Like many, I used to feel a great sense of pride for being connected to Gettysburg College. Working as an Associate Editor for the past eight years is a large part of that, but that pride also came from teaching students, from being able to bring the journal and visiting writers into my classroom, from my colleagues, from the great beauty of the campus. Just last night I gave a reading at Bucknell University in celebration of its literary journal West Branch, and I told the audience of my fondness for my time living and teaching in central PA. Indeed, my husband and I got married on the steps of Penn Hall. We wrote books about Gettysburg. We returned for an artist residency on the battlefield. This pride is such that I have been planning on leaving money to both the college and the Review in the future. I imagine you know the college will not be receiving any of this money if you close the Gettysburg Review—I will leave that money to Ninth Letter, the literary journal housed at the University of Illinois, and to a school that values the arts. And I imagine there are many others in my position who feel the same about their monetary commitments.

I hope you can show the Gettysburg College community one of the most important skills we might hope to teach the liberal arts student—the fine art of careful consideration, and, more, of re-consideration. The ability to change one’s mind, to confront difficulty and to problem-solve for the better of the community.

Sincerely, 

Dr. Corey Van Landingham 

Assistant Professor, Department of English

University of Illinois, Urbana-Champaign

Print Friendly

Author: Gettysburgian Staff

Share This Post On

4 Comments

  1. Very well stated. As a former intern at the Gettysburg Review under Peter Stitt and a believer in a liberal arts education, I consider the closing of the Gettysburg Review an extremely shortsighted move. The discernment process itself seems to have occurred in bad faith. I gather that the mandate has been given without accurate understanding of operations and logistics, let alone the scope and intellectual standing of the Review. As critical thinkers all, can we not, as you say, make use of the capacity to reconsider? This is one of the most sorely needed skills in our current culture.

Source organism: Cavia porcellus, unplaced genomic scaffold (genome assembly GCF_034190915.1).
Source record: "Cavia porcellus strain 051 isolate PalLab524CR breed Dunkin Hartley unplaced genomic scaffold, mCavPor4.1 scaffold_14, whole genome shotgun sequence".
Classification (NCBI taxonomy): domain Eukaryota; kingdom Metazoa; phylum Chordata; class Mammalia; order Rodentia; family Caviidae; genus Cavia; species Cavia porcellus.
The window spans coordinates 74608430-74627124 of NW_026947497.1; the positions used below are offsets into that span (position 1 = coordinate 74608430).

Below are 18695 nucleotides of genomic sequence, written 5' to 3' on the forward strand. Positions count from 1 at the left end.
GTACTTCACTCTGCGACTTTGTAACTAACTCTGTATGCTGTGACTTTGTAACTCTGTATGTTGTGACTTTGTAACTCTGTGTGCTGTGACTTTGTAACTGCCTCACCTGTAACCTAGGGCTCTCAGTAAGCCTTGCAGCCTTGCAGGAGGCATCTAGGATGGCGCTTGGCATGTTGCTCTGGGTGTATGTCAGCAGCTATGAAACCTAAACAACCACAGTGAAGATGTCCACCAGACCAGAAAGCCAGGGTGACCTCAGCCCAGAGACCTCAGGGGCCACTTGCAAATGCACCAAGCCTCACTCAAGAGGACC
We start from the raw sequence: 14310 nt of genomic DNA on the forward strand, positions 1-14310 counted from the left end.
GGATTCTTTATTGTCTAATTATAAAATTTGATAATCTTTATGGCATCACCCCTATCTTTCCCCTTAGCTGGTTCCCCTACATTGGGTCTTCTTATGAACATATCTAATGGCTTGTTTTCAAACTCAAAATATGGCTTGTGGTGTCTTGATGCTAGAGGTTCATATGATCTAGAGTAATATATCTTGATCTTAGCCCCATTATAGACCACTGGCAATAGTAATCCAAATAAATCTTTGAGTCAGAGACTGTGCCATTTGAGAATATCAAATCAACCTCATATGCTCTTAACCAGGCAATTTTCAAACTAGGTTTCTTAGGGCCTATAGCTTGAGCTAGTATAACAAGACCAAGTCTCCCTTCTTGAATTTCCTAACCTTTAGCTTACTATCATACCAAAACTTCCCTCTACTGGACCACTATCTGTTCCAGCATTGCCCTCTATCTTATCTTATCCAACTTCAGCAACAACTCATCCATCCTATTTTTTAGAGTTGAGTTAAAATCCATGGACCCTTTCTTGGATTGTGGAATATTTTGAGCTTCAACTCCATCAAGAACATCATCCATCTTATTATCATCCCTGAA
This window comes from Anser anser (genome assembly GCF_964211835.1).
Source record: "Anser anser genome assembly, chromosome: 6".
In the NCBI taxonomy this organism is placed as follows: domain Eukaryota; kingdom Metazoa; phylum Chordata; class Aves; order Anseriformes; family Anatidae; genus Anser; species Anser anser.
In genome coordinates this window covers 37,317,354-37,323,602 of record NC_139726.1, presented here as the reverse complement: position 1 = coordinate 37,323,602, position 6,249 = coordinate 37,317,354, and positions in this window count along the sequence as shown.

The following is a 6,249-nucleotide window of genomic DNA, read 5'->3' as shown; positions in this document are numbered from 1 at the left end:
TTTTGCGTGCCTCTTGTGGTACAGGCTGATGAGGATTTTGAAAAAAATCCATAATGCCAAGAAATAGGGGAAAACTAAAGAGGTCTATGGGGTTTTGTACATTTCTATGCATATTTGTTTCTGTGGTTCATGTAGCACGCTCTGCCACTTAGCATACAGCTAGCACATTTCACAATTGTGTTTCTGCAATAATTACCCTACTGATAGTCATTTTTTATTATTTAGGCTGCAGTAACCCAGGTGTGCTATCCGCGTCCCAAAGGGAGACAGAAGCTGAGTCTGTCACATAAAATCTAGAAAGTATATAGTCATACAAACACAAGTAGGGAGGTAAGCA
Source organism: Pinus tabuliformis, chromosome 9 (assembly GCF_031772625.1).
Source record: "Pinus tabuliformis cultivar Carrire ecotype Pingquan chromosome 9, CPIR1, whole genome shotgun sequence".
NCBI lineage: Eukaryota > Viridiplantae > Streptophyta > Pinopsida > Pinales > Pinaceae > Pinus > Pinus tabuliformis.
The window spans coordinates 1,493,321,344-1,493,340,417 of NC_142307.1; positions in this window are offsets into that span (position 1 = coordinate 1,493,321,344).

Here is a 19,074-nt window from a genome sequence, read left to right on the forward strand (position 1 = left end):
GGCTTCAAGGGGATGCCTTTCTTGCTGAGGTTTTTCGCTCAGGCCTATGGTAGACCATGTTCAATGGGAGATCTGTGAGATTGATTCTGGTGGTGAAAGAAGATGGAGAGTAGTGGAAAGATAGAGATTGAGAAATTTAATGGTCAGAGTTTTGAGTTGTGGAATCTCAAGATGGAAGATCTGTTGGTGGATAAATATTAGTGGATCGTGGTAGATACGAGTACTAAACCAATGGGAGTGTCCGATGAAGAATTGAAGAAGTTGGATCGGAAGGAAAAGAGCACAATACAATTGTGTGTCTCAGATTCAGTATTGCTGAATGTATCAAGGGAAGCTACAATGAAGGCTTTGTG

I was very proud to be an English Major at Gettysburg College because I truly believed that writing, argumentation and becoming articulate were important to all other disciplines and subjects. Having quality publications at the college is simply oxygen. Discourse is far more important than simply directing paths. I hope it is not too late for the administration to show that they agree.

    Post a Reply
    • Wonderful letter–insightful, personal, with a cogent summary of all that Gettysburg College will lose with this decision. Why doesn’t the administration reach out to the scores of alumni who’ve gone on to careers in creative writing, teaching, and publishing, for strategies to preserve The Gettysburg Review, a path that UVA and Washington & Lee successfully followed for the Virginia Quarterly Review and Shenandoah, respectively?

      Post a Reply
  2. Well said! As a former intern and student worker of the Review, I can directly point to my time with the Review as something that directly prepared me for my career in publishing. Without it, I wouldn’t be where I am. And without it, I would not have chosen to be a student at Gettysburg College. As an English major it always felt like we were getting the short end of the stick when it came to experiences and opportunities available on campus. And I’m sad for current and future students who will lose out on one of the only opportunities the college offers to English majors. I hope they rethink this decision.

    Post a Reply
  3. Thank you for this. The Gettysburg Review is a cultural treasure and closing it down is disgraceful, particularly for an institution of learning.

    Post a Reply

Submit a Comment

Your email address will not be published. Required fields are marked *